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Synchronized inputs induce switching to criticality in a neural network

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Levina, A., Herrmann, M., & Geisel, T. (2009). Synchronized inputs induce switching to criticality in a neural network. Frontiers in Computational Neuroscience, 2009(Conference Abstract: Bernstein Conference on Computational Neuroscience). doi:10.3389/conf.neuro.10.2009.14.060.

Cite as: https://hdl.handle.net/21.11116/0000-0009-A618-1
The concept of self-organized criticality (SOC) describes a variety of phenomena ranging from plate tectonics, the dynamics of granular media and stick-slip motion to neural avalanches. In all these cases the dynamics is marginally stable and event sizes obey a characteristic power-law distribution. Criticality was shown to bring about optimal computational capabilities, optimal transmission and storage of information, and sensitivity to sensory stimuli. In neuronal systems the existence of critical avalanches was predicted in a paper of one of the present authors [1] and observed experimentally by Beggs and Plenz [2].

In our previous work, we have shown that an extended critical interval can be obtained in a neural network by incorporation of depressive synapses [3].

In the present study we scrutinize a more realistic dynamics for the synaptic interactions that can be considered as the state-of-the-art in computational modeling of synaptic interaction. Interestingly, the more complex model does not exclude an analytical treatment and it shows a type of stationary state consisting of self-organized critical phase and a subcritical phase that has not been described earlier. The phases are connected by first- or second-order phase transitions in a cusp bifurcation which is implied by the dynamical equations of the underlying biological model [4]. We show that switching between critical and subcritical phase can be induced by synchronized excitatory or inhibitory inputs and study the reliability of switching in dependence of the input strength.We present exact analytical results supported by extensive numerical simulations.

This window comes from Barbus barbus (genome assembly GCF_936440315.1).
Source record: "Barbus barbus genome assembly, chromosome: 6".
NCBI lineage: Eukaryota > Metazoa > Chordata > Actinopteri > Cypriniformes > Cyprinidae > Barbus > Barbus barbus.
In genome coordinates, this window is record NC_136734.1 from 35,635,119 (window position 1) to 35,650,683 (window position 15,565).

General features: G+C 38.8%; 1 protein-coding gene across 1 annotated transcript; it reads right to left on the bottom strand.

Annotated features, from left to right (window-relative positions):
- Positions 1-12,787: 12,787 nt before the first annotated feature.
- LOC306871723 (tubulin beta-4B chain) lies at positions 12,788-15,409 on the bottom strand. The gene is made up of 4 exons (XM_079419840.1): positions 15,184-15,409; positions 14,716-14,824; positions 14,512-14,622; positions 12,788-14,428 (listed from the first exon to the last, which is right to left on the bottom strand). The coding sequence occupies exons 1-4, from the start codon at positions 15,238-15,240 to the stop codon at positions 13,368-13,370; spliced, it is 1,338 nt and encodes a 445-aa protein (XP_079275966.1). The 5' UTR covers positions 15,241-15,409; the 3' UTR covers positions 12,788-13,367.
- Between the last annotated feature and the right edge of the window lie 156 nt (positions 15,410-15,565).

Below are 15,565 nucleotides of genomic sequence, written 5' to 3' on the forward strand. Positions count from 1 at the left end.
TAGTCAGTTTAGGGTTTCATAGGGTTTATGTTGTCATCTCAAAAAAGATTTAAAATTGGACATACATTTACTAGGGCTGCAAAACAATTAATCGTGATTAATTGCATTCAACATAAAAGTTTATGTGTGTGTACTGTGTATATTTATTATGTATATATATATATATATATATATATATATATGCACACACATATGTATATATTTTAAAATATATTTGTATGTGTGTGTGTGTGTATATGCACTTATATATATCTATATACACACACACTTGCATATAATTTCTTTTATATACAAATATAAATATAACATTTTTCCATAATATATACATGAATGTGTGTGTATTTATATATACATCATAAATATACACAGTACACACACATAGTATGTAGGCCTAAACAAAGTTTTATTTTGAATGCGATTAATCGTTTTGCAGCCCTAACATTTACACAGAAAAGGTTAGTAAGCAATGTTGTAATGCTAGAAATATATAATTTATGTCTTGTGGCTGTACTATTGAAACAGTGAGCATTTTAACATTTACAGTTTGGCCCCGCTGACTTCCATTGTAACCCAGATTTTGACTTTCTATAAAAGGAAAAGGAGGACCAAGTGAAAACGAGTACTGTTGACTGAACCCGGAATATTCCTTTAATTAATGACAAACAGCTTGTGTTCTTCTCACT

Although presented in the specific context of a neural model, the dynamical structure of our model is of more general interest. It is the first observation of a system that combines a complex classical bifurcation scenario with a robust critical phase. Our study suggests that critical properties of neuronal dynamics in the brain may be considered as a consequence of the regulatory mechanisms at the level of synaptic connections. The system may account not only for SOC behavior, but also for various switching effects observed in the brain. It suggests to explain observations of up and down states in the prefrontal cortex as well as the discrete changes in synaptic potentiation and depression as a network effects. The relation between neural activity and average synaptic strength, which we derived here may account for the reported all-or-none behavior.